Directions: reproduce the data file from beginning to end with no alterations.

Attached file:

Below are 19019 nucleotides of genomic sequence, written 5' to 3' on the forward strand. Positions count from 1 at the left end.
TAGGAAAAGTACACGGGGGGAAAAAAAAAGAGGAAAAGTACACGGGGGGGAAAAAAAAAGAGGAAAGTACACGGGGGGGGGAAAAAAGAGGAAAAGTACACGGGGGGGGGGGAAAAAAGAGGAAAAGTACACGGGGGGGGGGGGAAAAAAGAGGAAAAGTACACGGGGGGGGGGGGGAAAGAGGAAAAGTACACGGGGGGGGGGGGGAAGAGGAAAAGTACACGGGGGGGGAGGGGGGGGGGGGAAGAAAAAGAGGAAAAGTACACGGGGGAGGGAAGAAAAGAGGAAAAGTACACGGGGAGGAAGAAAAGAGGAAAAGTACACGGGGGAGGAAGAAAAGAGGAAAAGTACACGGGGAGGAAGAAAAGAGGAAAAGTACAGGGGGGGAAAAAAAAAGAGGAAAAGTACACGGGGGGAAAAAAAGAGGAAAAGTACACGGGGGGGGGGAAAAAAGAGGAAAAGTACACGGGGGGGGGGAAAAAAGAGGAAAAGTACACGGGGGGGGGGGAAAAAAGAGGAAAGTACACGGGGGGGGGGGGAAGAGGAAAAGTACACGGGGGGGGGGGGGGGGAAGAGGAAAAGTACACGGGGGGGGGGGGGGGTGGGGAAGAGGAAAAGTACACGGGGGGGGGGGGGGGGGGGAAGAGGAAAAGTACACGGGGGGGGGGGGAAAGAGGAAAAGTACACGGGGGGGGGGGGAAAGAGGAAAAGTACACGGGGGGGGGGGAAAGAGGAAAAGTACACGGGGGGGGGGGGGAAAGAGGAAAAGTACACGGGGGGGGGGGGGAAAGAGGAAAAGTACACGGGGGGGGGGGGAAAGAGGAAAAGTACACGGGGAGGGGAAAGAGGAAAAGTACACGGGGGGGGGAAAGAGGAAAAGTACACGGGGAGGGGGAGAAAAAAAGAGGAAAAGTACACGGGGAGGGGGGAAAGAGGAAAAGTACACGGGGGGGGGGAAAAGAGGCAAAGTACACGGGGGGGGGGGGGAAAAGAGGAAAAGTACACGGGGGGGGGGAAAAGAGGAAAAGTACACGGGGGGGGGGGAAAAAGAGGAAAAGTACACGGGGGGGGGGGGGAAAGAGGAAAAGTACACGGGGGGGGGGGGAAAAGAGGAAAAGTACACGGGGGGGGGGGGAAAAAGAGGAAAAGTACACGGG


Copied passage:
Below are 19019 nucleotides of genomic sequence, written 5' to 3' on the forward strand. Positions count from 1 at the left end.
TAGGAAAAGTACACGGGGGGAAAAAAAAAGAGGAAAAGTACACGGGGGGGAAAAAAAAAGAGGAAAGTACACGGGGGGGGGAAAAAAGAGGAAAAGTACACGGGGGGGGGGGAAAAAAGAGGAAAAGTACACGGGGGGGGGGGGAAAAAAGAGGAAAAGTACACGGGGGGGGGGGGGAAAGAGGAAAAGTACACGGGGGGGGGGGGGAAGAGGAAAAGTACACGGGGGGGGAGGGGGGGGGGGGAAGAAAAAGAGGAAAAGTACACGGGGGAGGGAAGAAAAGAGGAAAAGTACACGGGGAGGAAGAAAAGAGGAAAAGTACACGGGGGAGGAAGAAAAGAGGAAAAGTACACGGGGAGGAAGAAAAGAGGAAAAGTACAGGGGGGGAAAAAAAAAGAGGAAAAGTACACGGGGGGAAAAAAAGAGGAAAAGTACACGGGGGGGGGGAAAAAAGAGGAAAAGTACACGGGGGGGGGGAAAAAAGAGGAAAAGTACACGGGGGGGGGGGAAAAAAGAGGAAAGTACACGGGGGGGGGGGGAAGAGGAAAAGTACACGGGGGGGGGGGGGGGGAAGAGGAAAAGTACACGGGGGGGGGGGGGGGTGGGGAAGAGGAAAAGTACACGGGGGGGGGGGGGGGGGGGAAGAGGAAAAGTACACGGGGGGGGGGGGAAAGAGGAAAAGTACACGGGGGGGGGGGGAAAGAGGAAAAGTACACGGGGGGGGGGGAAAGAGGAAAAGTACACGGGGGGGGGGGGGAAAGAGGAAAAGTACACGGGGGGGGGGGGGAAAGAGGAAAAGTACACGGGGGGGGGGGGAAAGAGGAAAAGTACACGGGGAGGGGAAAGAGGAAAAGTACACGGGGGGGGGAAAGAGGAAAAGTACACGGGGAGGGGGAGAAAAAAAGAGGAAAAGTACACGGGGAGGGGGGAAAGAGGAAAAGTACACGGGGGGGGGGAAAAGAGGCAAAGTACACGGGGGGGGGGGGGAAAAGAGGAAAAGTACACGGGGGGGGGGAAAAGAGGAAAAGTACACGGGGGGGGGGGAAAAAGAGGAAAAGTACACGGGGGGGGGGGGGAAAGAGGAAAAGTACACGGGGGGGGGGGGAAAAGAGGAAAAGTACACGGGGGGGGGGGGAAAAAGAGGAAAAGTACACGGG